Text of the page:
MBS April Fitness Challenge: The Overhead Press

The Fitness Challenge


Last month, we focused on a vertical pulling movement (the humble, yet often corrupted chin-up). This month we’re going to focus on its counterpart: The Overhead Press. While there are lots of ways to press (seated, standing, kneeling), and lots of implements you can use (barbells, kettlebells, sandbags), we’re going to settle on a single arm dumbbell overhead press from an offset standing position (means the foot on the unloaded side is slightly ahead of the loaded side).


Because it’s a truly challenging version worthy of the MBS Fitness Challenge! It will not only force your deltoids and their immediate stabilizing muscles to do solid work, but done right, it will light up and engage your entire core while quickly giving you feedback on any strength disparities between your dominant and non-dominant sides. So, if you can overhead press 20 pounds on your left side, but only 15 on your right side, or if your trunk and core get fatigued easily or are simply too weak to hold the finish position, you’ve got problems, bub! But this challenge will help you get things straight.


Your goal is to get 5 clean, smooth, controlled reps on each side. A session with a Personal Trainer is the best way to ensure you achieve correct form but referencing the pics below for guidance can be helpful as well…
<img src=“image.jpg” alt=“woman demonstrating how to perform an overhead press”>
Proper Form for Overhead Press
Now, before we get started, we’re assuming you have no injuries, pain, or mobility issues, and you can raise both arms overhead without dropping the head or chin forward, creating a straight line from hands to elbows to shoulders to hips to knees to ankles without any deviation along the line. If you can do that, then we should be good to go… if not, please speak to your doctor before attempting this challenge. And, as always, we do highly recommend working with a Personal Trainer if you are new to fitness.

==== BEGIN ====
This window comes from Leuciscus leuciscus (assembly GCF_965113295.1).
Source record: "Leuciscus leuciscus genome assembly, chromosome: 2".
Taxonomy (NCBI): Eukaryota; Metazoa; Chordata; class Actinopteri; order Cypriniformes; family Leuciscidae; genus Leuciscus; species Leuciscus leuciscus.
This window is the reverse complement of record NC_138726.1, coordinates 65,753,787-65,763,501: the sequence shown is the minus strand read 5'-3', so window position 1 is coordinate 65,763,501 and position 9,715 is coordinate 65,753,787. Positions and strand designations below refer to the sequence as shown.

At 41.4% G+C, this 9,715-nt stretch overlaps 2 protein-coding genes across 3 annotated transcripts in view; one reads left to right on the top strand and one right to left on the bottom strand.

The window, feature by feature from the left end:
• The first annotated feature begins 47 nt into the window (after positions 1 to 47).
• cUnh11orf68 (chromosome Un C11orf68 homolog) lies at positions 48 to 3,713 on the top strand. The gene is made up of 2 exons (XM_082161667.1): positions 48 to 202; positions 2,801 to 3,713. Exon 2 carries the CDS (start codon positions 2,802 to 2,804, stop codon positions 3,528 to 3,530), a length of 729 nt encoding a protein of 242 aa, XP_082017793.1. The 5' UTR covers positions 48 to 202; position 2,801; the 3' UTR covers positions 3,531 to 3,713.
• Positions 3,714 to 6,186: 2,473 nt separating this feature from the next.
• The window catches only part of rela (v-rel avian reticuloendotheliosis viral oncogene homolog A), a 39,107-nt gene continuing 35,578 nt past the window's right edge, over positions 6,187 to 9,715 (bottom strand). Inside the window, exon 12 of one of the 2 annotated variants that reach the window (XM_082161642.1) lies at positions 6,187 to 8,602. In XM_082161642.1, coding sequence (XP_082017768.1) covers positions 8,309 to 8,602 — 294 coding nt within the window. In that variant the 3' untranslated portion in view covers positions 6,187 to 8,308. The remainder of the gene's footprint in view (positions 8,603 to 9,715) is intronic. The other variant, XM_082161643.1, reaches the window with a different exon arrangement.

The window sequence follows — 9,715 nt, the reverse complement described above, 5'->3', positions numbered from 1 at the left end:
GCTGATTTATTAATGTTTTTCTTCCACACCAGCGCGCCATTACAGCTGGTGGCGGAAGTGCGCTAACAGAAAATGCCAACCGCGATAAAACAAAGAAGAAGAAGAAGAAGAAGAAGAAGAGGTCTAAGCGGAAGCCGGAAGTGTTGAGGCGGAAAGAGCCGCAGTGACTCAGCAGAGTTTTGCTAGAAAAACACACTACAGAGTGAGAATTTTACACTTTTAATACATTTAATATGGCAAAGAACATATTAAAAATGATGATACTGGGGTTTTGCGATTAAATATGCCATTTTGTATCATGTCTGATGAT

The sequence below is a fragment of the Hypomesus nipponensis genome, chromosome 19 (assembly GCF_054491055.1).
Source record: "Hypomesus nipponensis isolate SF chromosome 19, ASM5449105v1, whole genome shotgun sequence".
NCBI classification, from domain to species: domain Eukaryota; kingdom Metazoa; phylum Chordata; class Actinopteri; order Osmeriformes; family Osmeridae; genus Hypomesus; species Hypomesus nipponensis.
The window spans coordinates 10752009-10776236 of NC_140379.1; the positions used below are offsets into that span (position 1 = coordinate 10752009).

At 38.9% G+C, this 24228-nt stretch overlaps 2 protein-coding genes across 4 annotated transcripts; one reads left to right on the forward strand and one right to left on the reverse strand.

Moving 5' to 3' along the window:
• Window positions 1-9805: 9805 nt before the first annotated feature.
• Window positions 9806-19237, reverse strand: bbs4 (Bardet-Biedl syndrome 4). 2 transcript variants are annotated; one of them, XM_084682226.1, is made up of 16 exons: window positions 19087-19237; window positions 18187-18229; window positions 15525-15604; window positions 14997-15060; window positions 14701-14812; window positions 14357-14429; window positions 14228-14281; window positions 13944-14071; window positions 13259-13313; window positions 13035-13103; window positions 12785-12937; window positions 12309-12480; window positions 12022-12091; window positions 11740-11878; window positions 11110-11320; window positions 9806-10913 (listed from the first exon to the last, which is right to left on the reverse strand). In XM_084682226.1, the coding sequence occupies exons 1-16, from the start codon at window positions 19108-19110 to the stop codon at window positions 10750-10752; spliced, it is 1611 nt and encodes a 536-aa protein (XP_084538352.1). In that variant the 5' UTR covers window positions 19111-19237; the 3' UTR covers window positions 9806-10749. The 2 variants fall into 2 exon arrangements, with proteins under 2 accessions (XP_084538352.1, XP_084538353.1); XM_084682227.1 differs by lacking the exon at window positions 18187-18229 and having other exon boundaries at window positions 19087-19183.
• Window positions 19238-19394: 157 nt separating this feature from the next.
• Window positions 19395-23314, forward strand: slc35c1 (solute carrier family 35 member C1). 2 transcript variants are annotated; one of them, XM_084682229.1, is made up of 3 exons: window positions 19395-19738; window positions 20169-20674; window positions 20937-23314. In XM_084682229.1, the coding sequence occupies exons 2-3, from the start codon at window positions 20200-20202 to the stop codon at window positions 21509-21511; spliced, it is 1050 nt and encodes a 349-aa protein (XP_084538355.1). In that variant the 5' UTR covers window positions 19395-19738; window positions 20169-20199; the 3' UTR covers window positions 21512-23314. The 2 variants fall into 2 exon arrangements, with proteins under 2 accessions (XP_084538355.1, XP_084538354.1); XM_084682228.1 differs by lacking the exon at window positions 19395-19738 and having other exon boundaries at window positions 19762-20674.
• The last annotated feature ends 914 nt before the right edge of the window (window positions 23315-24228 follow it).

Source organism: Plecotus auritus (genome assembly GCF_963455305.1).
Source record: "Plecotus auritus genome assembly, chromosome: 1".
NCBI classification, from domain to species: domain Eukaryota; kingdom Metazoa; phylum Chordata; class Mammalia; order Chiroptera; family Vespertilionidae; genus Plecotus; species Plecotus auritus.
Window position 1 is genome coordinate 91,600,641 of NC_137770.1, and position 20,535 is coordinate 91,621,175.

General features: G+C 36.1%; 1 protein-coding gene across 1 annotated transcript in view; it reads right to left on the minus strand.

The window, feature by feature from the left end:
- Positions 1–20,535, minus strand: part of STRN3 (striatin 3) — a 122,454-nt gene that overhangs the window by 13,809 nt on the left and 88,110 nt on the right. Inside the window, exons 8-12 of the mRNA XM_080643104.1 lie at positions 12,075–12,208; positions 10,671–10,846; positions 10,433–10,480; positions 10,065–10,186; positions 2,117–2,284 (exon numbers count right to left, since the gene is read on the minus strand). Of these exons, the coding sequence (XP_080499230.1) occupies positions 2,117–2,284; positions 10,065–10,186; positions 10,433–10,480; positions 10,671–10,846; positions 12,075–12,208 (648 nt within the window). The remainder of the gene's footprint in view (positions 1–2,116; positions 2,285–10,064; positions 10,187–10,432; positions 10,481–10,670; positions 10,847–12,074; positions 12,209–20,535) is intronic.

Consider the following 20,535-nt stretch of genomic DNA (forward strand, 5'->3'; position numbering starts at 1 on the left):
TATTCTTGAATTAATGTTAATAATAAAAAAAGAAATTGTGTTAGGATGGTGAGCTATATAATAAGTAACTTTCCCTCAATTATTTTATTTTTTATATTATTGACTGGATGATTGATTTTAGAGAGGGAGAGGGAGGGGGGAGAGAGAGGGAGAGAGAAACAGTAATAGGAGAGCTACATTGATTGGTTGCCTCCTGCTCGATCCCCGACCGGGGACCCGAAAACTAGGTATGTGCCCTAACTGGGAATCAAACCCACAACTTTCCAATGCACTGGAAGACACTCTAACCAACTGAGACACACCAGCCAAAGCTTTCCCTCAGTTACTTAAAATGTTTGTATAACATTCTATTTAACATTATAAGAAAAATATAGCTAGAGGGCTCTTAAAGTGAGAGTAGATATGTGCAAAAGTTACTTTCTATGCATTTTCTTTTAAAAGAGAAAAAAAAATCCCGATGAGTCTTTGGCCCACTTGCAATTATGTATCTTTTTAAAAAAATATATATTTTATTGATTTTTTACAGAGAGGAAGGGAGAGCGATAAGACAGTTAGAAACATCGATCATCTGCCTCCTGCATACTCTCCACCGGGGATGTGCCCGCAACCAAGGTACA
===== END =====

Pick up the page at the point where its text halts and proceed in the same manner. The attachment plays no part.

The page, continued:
1. Grab a dumbbell in your non-dominant arm (Not a bad idea to start with a load that’s equal to about 10 percent of your bodyweight).
2. Assume your split stance
3. Bring the dumbbell to our start position at shoulder height in whatever position feels most comfortable (neutral grip, or palms facing away from you).
4. Maintain a tall/neutral posture and slowly and smoothly press the weight overhead- just short of full lockout, while keeping the rest of your body stable (shoulders and hips stay ‘flat’ and neutral), and without using your opposite arm to brace externally or anywhere on your body.
5. Once you hit the top position, pause for a half-second before slowly lowering the weight back to the start.
Working with 10 percent of your body weight shouldn’t be so bad. The challenge then, is working your way up the percentage charts with an initial goal by the end of the month of working with 20 to 25 percent of bodyweight. That means if you’re a 200 pound dude, you’ll be pushing a 50 lb. dumbbell overhead in a slow, controlled manner for 5 reps on each side. If that’s easy, keep working your way up to 30 percent and beyond. And if you hit 50 percent, make sure to send us video or pictures!
Good luck!
MBS Personal Trainer and Author of this Blog Post, Tom Trevino
MBS Personal Trainer Tom Treviño. Read his bio here.